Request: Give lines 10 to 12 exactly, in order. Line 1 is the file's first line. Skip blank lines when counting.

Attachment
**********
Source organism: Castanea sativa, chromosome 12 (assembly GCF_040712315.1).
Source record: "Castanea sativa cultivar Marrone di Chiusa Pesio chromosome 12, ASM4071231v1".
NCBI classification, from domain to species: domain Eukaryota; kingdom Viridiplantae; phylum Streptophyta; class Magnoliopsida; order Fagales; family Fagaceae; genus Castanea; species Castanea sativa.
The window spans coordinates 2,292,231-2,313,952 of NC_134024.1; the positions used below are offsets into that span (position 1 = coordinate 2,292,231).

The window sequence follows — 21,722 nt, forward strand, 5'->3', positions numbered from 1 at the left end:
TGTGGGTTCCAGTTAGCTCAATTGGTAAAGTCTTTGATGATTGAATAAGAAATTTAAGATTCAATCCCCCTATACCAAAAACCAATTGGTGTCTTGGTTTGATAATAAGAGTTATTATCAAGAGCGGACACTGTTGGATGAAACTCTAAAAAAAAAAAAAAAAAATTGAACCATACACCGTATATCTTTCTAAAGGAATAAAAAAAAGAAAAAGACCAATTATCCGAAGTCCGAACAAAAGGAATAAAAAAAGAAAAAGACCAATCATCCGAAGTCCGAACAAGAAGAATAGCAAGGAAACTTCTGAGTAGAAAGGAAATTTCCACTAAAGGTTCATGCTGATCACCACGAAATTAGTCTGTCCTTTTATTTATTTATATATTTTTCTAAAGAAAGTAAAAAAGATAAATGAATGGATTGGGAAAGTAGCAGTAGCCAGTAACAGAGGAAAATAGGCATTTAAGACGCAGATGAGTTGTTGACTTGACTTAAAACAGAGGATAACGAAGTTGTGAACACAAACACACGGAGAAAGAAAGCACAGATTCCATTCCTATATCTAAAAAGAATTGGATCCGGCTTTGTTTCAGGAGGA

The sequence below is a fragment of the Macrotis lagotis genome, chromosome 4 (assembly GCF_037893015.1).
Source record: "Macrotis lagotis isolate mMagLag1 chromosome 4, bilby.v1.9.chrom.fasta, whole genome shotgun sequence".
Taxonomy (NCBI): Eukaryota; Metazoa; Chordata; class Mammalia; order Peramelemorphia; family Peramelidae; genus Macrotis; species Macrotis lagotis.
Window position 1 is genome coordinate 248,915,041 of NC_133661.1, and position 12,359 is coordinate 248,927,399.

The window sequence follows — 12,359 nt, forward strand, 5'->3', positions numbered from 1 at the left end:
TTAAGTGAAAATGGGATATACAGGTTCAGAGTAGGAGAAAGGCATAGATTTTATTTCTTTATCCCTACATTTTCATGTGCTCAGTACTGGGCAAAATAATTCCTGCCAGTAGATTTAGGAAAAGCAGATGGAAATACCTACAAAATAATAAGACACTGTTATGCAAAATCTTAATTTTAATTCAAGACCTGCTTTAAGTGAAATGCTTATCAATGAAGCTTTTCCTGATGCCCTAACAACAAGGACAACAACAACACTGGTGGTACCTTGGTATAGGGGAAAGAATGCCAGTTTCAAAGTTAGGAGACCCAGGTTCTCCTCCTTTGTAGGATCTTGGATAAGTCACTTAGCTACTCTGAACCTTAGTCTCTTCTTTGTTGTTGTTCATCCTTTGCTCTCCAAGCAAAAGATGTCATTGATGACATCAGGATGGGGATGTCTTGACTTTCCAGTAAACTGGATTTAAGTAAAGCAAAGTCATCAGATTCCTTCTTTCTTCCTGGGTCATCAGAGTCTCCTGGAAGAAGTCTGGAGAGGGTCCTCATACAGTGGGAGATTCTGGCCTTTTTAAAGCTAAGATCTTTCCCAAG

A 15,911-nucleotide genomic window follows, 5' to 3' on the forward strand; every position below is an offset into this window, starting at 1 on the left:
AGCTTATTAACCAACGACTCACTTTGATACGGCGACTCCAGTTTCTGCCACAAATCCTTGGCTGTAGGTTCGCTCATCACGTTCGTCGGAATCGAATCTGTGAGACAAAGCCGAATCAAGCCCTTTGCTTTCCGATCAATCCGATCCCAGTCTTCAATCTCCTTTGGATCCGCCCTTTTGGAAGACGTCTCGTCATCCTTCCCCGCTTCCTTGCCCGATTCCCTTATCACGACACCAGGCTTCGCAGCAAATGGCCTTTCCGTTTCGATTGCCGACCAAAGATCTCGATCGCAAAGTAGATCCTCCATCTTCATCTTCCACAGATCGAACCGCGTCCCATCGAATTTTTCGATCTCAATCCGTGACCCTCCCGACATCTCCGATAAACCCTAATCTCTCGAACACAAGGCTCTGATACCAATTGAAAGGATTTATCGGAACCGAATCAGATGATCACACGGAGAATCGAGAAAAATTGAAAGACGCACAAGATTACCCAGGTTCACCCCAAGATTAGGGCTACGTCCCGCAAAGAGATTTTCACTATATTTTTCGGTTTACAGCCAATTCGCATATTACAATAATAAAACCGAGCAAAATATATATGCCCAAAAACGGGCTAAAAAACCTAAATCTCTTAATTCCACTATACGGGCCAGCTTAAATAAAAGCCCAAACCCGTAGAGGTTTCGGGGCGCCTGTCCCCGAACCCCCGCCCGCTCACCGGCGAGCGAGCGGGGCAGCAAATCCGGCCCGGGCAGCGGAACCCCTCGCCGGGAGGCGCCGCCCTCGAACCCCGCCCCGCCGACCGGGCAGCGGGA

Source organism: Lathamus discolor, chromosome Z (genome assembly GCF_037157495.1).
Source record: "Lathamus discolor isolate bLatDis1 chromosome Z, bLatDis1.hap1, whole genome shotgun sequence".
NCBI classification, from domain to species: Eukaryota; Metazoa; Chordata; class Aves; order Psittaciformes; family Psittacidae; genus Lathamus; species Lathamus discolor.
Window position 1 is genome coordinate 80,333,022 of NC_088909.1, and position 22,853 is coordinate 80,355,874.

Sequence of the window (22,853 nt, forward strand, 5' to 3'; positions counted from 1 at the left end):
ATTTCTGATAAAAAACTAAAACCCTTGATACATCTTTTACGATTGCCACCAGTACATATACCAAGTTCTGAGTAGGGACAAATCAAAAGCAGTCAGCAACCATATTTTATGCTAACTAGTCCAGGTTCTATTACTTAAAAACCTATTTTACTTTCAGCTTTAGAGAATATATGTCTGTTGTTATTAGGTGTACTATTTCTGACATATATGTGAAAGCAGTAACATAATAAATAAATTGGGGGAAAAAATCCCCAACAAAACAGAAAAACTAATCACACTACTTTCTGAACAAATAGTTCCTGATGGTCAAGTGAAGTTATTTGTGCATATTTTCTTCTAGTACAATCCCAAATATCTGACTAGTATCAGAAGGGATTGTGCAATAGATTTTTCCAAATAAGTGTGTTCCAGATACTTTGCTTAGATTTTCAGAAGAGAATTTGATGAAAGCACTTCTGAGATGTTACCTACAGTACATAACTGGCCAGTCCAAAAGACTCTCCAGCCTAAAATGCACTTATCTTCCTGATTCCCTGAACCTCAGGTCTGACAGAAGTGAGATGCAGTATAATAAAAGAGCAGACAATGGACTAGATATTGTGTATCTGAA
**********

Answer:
Window position 1 is genome coordinate 248,915,041 of NC_133661.1, and position 12,359 is coordinate 248,927,399.

The window sequence follows — 12,359 nt, forward strand, 5'->3', positions numbered from 1 at the left end:
TTAAGTGAAAATGGGATATACAGGTTCAGAGTAGGAGAAAGGCATAGATTTTATTTCTTTATCCCTACATTTTCATGTGCTCAGTACTGGGCAAAATAATTCCTGCCAGTAGATTTAGGAAAAGCAGATGGAAATACCTACAAAATAATAAGACACTGTTATGCAAAATCTTAATTTTAATTCAAGACCTGCTTTAAGTGAAATGCTTATCAATGAAGCTTTTCCTGATGCCCTAACAACAAGGACAACAACAACACTGGTGGTACCTTGGTATAGGGGAAAGAATGCCAGTTTCAAAGTTAGGAGACCCAGGTTCTCCTCCTTTGTAGGATCTTGGATAAGTCACTTAGCTACTCTGAACCTTAGTCTCTTCTTTGTTGTTGTTCATCCTTTGCTCTCCAAGCAAAAGATGTCATTGATGACATCAGGATGGGGATGTCTTGACTTTCCAGTAAACTGGATTTAAGTAAAGCAAAGTCATCAGATTCCTTCTTTCTTCCTGGGTCATCAGAGTCTCCTGGAAGAAGTCTGGAGAGGGTCCTCATACAGTGGGAGATTCTGGCCTTTTTAAAGCTAAGATCTTTCCCAAG